Peer review of teaching is a process for gaining feedback and input on any or all aspects of teaching face-to-face, blended and online, for a range of purposes. It is a collaborative process in which a teaching staff work together in mutual mentoring partnerships or as mentor and mentee. When new and experienced teaching academics observe and model pedagogic practice the likely hood of meaningful learning and reflective practice increases (Nicholls, 2001). Bandura’s concept of observational learning and the subsequent informing and strengthening of self-efficacy and confidence (Bandura, 1997; Bandura, 1989) supports the application of peer review processes in higher education teaching (Donnelly, 2007).
There are two main types of peer review: formative and summative.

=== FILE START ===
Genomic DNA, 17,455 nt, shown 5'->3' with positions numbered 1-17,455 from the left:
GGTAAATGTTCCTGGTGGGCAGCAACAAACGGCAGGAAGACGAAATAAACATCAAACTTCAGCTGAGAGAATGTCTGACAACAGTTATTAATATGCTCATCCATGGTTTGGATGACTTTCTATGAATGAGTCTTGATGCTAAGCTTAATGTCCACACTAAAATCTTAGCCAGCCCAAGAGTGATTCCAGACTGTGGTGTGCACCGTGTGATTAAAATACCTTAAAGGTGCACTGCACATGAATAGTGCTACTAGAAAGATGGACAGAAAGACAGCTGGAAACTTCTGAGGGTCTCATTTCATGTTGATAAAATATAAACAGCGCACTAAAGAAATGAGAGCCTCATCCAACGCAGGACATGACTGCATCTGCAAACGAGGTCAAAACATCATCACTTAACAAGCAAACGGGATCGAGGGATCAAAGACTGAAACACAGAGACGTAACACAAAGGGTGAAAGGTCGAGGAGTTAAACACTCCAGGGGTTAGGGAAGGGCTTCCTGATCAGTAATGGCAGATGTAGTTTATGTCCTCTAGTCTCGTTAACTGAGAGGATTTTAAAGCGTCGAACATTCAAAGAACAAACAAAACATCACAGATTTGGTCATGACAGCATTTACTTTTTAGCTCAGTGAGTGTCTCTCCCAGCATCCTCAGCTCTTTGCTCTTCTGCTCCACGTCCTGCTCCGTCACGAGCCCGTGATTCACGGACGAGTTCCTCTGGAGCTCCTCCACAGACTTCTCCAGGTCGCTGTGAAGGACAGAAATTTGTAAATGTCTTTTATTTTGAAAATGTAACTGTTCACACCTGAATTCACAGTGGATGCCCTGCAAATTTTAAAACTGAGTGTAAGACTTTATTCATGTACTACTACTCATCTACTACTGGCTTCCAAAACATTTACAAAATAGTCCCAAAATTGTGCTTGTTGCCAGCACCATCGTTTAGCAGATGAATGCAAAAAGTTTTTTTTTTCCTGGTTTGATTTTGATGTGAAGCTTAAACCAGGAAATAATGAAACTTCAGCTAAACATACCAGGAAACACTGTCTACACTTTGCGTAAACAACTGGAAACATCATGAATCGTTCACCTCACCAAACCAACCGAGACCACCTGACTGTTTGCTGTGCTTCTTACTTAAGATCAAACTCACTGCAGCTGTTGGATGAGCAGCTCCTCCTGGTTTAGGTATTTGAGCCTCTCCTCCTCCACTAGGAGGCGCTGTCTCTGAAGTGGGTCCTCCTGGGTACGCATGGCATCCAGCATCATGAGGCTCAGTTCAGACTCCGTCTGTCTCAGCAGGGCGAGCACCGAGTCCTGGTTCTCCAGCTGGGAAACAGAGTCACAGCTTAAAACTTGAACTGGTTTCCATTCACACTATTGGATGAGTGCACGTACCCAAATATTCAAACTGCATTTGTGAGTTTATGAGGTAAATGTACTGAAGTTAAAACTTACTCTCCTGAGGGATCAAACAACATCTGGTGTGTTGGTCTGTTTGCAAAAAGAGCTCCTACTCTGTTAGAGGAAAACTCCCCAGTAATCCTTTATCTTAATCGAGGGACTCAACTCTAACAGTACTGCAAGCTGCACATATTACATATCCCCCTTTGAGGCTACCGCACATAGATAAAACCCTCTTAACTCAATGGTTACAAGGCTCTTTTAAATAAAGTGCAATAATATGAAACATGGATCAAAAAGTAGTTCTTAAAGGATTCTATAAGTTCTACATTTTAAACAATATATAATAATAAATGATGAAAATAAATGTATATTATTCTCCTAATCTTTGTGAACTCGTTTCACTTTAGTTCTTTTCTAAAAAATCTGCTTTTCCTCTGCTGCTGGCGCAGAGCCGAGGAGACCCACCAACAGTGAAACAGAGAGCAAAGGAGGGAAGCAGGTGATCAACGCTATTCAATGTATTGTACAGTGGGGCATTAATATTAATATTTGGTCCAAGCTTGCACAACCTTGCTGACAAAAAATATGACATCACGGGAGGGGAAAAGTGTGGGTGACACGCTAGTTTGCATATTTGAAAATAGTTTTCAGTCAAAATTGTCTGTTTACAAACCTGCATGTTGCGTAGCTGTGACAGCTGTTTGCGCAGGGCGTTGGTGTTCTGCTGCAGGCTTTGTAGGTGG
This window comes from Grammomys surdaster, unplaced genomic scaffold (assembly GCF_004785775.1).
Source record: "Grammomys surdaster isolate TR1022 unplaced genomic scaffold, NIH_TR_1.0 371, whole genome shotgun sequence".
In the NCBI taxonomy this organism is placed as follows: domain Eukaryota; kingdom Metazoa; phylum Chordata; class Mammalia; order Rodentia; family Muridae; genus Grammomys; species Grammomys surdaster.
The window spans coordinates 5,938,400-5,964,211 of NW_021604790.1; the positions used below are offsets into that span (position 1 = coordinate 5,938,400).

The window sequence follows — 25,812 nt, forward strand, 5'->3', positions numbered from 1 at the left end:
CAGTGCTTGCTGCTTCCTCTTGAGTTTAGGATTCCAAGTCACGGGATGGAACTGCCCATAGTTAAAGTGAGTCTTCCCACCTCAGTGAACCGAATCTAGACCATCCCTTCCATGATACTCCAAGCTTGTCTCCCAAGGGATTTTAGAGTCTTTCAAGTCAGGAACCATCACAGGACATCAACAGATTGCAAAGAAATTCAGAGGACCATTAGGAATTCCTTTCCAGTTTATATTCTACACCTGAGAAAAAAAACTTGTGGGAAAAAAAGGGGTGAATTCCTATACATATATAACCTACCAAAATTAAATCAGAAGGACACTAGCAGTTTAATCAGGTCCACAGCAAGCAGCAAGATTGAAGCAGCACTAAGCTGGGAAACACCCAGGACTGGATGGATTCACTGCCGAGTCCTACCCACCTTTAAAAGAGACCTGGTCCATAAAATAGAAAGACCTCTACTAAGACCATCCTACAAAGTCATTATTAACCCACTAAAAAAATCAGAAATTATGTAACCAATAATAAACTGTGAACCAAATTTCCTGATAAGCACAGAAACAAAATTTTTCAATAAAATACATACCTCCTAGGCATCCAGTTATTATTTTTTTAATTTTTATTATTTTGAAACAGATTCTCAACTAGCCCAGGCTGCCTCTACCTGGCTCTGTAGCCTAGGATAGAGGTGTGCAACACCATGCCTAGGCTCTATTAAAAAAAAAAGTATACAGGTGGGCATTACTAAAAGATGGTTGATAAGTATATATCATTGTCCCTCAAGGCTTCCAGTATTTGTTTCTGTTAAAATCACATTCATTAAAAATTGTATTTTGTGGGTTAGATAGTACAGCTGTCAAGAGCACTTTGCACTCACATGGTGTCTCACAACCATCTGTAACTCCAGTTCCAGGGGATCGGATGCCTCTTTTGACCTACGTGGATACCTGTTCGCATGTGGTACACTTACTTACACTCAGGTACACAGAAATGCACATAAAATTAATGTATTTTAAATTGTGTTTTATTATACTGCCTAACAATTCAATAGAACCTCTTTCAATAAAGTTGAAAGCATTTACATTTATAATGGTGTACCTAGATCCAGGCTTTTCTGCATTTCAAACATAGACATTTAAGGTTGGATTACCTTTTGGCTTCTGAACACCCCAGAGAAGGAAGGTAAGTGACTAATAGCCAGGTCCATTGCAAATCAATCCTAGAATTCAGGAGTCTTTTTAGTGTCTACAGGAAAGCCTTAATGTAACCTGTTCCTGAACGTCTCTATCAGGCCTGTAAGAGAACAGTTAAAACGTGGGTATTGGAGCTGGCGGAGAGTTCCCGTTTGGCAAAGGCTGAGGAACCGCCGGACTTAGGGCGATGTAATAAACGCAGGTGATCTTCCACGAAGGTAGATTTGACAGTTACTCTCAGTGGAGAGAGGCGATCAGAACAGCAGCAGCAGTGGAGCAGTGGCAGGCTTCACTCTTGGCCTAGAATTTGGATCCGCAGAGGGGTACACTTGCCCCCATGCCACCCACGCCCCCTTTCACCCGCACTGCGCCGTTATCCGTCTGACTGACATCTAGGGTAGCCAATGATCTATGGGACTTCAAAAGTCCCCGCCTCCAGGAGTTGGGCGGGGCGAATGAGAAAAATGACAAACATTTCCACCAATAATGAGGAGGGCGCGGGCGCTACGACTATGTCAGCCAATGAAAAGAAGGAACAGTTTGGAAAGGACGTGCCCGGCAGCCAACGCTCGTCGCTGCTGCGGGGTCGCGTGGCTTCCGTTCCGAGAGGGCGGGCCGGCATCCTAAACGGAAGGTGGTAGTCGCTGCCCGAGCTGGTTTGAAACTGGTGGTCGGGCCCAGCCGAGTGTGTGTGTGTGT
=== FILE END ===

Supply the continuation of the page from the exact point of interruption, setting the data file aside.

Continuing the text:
Formative reviews are focused on gaining information for the purposes of ongoing improvement of teaching (quality enhancement).
Summative peer observations, on the other hand, are mainly focused on quality in support of processes such as promotion or formal teaching evaluation (quality assurance). This approach can be used for finding the source of a perceived problem, or for exploring solutions to issues that are causing you concern
There are several benefits from using peer observation:
The following resources provide more information and ideas on peer review of teaching.
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